As with most survival horror games, Silent Hill has long had a tradition of breaking up the action with puzzles that are disguised in the form of locks on doors or containers. As much as I love puzzles, I feel that the series has transformed itself to the extent that these puzzles do not really belong anymore. It is somewhat jarring to hack and slash your way through twisted creatures and dark hallways for hours, only to find your way forward barred by a sliding block puzzle. Perhaps if the puzzles occur more frequently, they may feel like they are a key part of the gameplay rather than tacked on challenges. That being said, the puzzles in the game are varied and well crafted. There are a few sliding block puzzles, the second of which is much more challenging than the first to solve. There is even a rather creative riddle puzzle, though the riddles are given as a multiple-choice, which makes them a bit of a breeze.
The defining appeal of a Silent Hill game is its mood and story. For Silent Hill: Homecoming, the quality of this appeal is somewhat mixed. The game begins on a high note early on when Alex explores his family's home. The missing pictures of him, the beautiful music, and the disturbing dialog between him and his apathetic mother all set for an unsettling scene. While the rest of the story is not bad by any means, it never seems to match this initial setup. Alex explores many places, but none of them seem to have any personal meaning to him, other than the fact that his brother is seen heading in their direction. He meets other characters, but few of them are developed enough to make them interesting. Along the way, a romantic interest is explored so briefly that it almost feels tacked on rather arbitrarily. This all leads up to a predictable revelation towards the end, followed by a handful of brief endings depending on the choices you make towards the end of the game.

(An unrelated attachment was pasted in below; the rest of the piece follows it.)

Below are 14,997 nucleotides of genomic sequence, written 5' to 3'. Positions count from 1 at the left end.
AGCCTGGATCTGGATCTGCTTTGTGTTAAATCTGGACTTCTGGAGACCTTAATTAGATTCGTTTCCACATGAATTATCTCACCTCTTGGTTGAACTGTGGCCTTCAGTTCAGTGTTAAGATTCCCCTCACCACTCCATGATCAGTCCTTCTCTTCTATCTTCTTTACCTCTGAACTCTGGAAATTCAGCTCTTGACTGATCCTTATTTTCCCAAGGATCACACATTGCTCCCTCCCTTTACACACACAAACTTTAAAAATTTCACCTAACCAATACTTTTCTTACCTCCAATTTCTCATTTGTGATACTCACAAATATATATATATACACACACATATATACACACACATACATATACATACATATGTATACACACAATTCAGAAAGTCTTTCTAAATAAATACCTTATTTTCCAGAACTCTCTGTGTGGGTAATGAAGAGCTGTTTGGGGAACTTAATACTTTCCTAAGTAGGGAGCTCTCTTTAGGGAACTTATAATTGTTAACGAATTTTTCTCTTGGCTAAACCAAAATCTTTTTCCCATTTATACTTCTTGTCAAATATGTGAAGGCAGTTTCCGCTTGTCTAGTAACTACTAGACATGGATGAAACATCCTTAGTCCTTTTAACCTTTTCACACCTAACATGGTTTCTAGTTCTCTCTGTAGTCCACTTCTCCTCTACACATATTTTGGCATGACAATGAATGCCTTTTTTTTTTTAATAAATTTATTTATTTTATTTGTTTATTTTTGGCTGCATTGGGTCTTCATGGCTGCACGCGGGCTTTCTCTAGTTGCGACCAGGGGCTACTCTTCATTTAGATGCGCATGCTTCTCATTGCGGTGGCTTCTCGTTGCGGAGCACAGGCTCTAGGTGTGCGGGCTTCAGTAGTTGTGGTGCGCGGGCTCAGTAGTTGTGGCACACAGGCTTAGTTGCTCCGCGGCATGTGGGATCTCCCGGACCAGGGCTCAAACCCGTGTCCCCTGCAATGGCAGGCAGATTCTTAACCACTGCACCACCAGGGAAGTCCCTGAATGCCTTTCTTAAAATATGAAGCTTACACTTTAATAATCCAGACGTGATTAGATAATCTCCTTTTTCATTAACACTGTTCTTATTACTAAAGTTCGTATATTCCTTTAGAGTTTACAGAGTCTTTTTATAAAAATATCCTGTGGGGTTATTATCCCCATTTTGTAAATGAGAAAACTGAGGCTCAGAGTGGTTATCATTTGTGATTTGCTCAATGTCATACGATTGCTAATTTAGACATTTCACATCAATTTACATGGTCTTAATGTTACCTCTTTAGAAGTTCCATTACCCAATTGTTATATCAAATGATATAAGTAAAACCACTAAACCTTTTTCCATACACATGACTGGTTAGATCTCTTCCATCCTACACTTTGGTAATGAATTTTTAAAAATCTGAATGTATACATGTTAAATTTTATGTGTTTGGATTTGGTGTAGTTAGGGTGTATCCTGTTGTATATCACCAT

Overall, Silent Hill: Homecoming is a satisfying survival horror game that finds itself being more exciting than scary. The game feels like more it is paying homage to the previous Silent Hills games than a part of them. The sirens and dark world of the past games still exists, though limited. Pyramid Head also returns, but more as a cameo, and poses no danger to your character even once. If you are unfamiliar with the Silent Hill series and are expecting only a well paced game with a decent story and a few good scares, you will likely enjoy this game. However, if you are expecting the usual psychological terror that the Silent Hill series is known for bringing, you may be somewhat disappointed. The game has its moments, but it is a far cry from the creeping dread that the earlier games are known for inducing. Silent Hill: Homecoming may be a fun game, but no matter how fun the game may be, gamers will be disappointed by survival horror games that simply are not that scary.